Tribute to tribes
City artist’s works showcase plight of Naxals in Jharkhand, highlight musical instruments that are facing extinction.art and culture Updated: Jul 14, 2011 16:24 IST
Rekha Rana’s latest exhibition can be seen as an attempt to trace her roots. A Mumbai resident, Rana hails from Jharkhand and has lived at several locations across the state. She confesses that her head’s bursting with memories of growing up amidst people tribes like Santhal, Thuiyan, Paoya, Munda and others.
Now, in a bid to raise awareness, she’s hosting an exhibit of works dedicated to her homeland — to the people from various Naxal tribes, their culture and deplorable living conditions. “The tribals have a rich culture and tradition, but in the name of development, their lives are changing a lot. Ancient culture speaks its own language, it’s very important to keep it alive,” she muses. “I want the urban as well as common people to take notice. In metros, everyone has an extravagant lifestyle, so they don’t have much respect for original and authentic things.”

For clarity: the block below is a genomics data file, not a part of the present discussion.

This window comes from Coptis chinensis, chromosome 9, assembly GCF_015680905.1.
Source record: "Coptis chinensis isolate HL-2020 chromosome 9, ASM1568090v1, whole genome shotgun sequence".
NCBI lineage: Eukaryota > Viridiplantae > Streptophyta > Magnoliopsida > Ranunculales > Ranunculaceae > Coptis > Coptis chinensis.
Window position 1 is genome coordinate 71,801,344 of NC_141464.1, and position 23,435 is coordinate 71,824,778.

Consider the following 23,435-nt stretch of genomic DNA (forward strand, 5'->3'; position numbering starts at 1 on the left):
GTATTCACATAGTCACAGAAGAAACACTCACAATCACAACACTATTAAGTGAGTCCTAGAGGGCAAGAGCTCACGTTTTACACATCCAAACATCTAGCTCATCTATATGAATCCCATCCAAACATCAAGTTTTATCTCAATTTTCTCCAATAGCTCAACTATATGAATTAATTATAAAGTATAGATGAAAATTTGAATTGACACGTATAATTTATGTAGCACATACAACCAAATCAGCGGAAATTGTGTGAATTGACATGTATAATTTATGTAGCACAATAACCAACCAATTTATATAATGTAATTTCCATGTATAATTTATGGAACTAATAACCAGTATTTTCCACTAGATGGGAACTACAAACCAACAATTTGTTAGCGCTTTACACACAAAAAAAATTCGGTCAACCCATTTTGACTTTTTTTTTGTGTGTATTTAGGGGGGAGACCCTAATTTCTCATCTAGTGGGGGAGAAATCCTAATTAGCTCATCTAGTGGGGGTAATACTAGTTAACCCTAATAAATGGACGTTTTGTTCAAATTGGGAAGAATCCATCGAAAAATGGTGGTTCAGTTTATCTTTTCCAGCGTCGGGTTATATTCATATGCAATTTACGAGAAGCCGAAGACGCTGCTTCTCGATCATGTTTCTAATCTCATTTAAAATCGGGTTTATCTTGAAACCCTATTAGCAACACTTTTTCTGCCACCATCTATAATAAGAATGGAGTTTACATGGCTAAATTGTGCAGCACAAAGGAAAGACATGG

Rana’s exhibit has 26 paintings and one installation. The latter, titled Reality is made of wood and metal. It shows the lives and sufferings of the Naxal tribes through a life-sized bed of thorns. Some of the paintings focus solely on musical instruments from the region, which are now headed towards extinction. Rana, who has studied about them, hopes she can highlight the need to hold on to such representatives of Jharkhand’s culture.
She explains, “Some of these instruments speak their own language. The sarangi used commercially is a developed version, whereas the tribals still use the antique version. This cultural legacy must be carried on.”
For her people, Rana has only one wish. “We must respect their lives and traditions,” she insists. “The government must take the initiative to develop their lifestyle and culture. Jharkhand supplies 40 per cent of the mineral ores in the country, so these people deserve due importance and comfortable lives.”